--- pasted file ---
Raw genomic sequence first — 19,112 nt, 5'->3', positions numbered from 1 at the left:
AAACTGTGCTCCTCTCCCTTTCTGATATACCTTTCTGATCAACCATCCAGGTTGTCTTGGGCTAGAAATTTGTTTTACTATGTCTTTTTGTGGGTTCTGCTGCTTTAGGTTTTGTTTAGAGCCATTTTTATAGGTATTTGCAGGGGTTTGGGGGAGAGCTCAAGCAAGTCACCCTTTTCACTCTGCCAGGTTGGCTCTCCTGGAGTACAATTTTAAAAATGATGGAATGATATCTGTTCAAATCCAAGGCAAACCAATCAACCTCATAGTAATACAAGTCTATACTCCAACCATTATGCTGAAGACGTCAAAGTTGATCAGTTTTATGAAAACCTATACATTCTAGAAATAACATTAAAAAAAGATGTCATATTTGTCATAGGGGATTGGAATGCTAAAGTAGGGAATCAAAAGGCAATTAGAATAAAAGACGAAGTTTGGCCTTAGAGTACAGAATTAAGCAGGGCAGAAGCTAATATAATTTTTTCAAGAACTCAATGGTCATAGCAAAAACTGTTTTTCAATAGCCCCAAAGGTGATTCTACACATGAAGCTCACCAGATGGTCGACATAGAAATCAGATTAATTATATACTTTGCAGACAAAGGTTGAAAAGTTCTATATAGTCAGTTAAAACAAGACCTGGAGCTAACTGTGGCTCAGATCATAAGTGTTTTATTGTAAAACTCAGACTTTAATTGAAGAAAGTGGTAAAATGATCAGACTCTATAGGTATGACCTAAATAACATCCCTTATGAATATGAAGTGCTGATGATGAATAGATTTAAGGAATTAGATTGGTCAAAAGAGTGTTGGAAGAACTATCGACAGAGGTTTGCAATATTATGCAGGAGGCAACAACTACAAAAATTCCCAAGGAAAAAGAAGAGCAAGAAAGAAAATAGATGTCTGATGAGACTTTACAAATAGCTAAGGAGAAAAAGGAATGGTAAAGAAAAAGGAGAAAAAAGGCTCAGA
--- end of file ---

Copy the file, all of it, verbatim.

Raw genomic sequence first — 19,112 nt, 5'->3', positions numbered from 1 at the left:
AAACTGTGCTCCTCTCCCTTTCTGATATACCTTTCTGATCAACCATCCAGGTTGTCTTGGGCTAGAAATTTGTTTTACTATGTCTTTTTGTGGGTTCTGCTGCTTTAGGTTTTGTTTAGAGCCATTTTTATAGGTATTTGCAGGGGTTTGGGGGAGAGCTCAAGCAAGTCACCCTTTTCACTCTGCCAGGTTGGCTCTCCTGGAGTACAATTTTAAAAATGATGGAATGATATCTGTTCAAATCCAAGGCAAACCAATCAACCTCATAGTAATACAAGTCTATACTCCAACCATTATGCTGAAGACGTCAAAGTTGATCAGTTTTATGAAAACCTATACATTCTAGAAATAACATTAAAAAAAGATGTCATATTTGTCATAGGGGATTGGAATGCTAAAGTAGGGAATCAAAAGGCAATTAGAATAAAAGACGAAGTTTGGCCTTAGAGTACAGAATTAAGCAGGGCAGAAGCTAATATAATTTTTTCAAGAACTCAATGGTCATAGCAAAAACTGTTTTTCAATAGCCCCAAAGGTGATTCTACACATGAAGCTCACCAGATGGTCGACATAGAAATCAGATTAATTATATACTTTGCAGACAAAGGTTGAAAAGTTCTATATAGTCAGTTAAAACAAGACCTGGAGCTAACTGTGGCTCAGATCATAAGTGTTTTATTGTAAAACTCAGACTTTAATTGAAGAAAGTGGTAAAATGATCAGACTCTATAGGTATGACCTAAATAACATCCCTTATGAATATGAAGTGCTGATGATGAATAGATTTAAGGAATTAGATTGGTCAAAAGAGTGTTGGAAGAACTATCGACAGAGGTTTGCAATATTATGCAGGAGGCAACAACTACAAAAATTCCCAAGGAAAAAGAAGAGCAAGAAAGAAAATAGATGTCTGATGAGACTTTACAAATAGCTAAGGAGAAAAAGGAATGGTAAAGAAAAAGGAGAAAAAAGGCTCAGA